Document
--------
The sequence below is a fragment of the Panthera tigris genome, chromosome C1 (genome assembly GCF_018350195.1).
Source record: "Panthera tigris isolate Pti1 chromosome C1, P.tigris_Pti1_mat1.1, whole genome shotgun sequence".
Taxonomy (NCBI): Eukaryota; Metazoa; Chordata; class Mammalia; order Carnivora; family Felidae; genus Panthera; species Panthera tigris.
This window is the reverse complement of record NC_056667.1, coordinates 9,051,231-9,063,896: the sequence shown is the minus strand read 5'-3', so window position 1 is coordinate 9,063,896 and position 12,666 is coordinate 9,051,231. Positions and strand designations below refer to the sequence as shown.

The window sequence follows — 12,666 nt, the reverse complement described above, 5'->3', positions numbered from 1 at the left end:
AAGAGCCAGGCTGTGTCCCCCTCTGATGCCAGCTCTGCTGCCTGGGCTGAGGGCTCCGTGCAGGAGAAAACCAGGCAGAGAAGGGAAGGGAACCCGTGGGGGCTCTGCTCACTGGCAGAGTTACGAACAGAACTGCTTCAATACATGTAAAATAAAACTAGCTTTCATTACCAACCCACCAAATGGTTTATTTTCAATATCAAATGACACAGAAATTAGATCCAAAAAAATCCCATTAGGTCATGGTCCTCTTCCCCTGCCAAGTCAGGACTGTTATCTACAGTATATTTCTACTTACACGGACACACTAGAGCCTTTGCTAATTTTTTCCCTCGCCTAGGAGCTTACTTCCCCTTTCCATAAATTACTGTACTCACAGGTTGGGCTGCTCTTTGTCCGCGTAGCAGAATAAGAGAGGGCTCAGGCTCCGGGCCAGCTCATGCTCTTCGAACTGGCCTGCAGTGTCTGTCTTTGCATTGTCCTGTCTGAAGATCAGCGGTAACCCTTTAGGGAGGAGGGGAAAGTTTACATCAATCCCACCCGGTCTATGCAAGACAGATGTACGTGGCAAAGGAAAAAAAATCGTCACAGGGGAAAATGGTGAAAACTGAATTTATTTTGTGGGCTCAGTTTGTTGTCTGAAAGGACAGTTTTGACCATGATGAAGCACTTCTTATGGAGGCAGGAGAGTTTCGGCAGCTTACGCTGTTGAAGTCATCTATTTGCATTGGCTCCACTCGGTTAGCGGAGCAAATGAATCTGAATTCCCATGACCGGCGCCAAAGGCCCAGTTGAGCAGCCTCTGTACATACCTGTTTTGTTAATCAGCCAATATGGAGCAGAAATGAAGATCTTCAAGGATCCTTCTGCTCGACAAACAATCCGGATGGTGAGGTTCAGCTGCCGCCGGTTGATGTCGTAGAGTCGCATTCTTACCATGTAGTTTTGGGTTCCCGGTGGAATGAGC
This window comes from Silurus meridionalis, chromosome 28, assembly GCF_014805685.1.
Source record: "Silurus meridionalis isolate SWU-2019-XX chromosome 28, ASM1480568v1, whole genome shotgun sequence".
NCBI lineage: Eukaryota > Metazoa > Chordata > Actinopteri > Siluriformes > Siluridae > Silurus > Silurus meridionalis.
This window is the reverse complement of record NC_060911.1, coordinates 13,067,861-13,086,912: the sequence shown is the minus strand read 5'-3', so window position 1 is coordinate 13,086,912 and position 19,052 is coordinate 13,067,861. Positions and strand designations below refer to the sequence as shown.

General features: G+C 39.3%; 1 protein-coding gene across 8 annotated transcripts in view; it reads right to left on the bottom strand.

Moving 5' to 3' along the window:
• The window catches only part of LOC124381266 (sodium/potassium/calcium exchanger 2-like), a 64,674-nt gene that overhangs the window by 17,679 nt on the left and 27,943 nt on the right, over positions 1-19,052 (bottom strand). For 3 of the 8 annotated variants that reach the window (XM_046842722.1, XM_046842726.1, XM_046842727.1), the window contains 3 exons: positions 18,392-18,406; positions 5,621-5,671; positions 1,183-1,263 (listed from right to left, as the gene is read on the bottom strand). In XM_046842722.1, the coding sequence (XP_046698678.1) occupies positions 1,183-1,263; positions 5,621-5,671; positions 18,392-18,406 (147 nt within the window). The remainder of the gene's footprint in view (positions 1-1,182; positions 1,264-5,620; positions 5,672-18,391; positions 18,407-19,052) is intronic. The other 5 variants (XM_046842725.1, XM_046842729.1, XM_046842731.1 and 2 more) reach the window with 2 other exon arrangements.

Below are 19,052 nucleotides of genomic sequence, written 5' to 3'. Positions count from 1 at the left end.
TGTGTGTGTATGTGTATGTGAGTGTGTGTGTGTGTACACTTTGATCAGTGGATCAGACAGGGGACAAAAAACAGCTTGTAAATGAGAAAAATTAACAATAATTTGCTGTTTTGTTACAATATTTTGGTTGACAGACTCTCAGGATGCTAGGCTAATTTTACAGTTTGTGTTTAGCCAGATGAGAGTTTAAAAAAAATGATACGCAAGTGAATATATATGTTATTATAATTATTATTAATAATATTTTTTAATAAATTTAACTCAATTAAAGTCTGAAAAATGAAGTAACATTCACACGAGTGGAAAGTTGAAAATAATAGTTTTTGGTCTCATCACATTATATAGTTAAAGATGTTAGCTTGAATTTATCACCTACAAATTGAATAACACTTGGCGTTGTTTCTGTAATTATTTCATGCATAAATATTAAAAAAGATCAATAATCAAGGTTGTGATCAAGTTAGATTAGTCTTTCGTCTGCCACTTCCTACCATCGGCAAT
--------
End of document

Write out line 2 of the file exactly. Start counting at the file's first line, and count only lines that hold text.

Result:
Source record: "Panthera tigris isolate Pti1 chromosome C1, P.tigris_Pti1_mat1.1, whole genome shotgun sequence".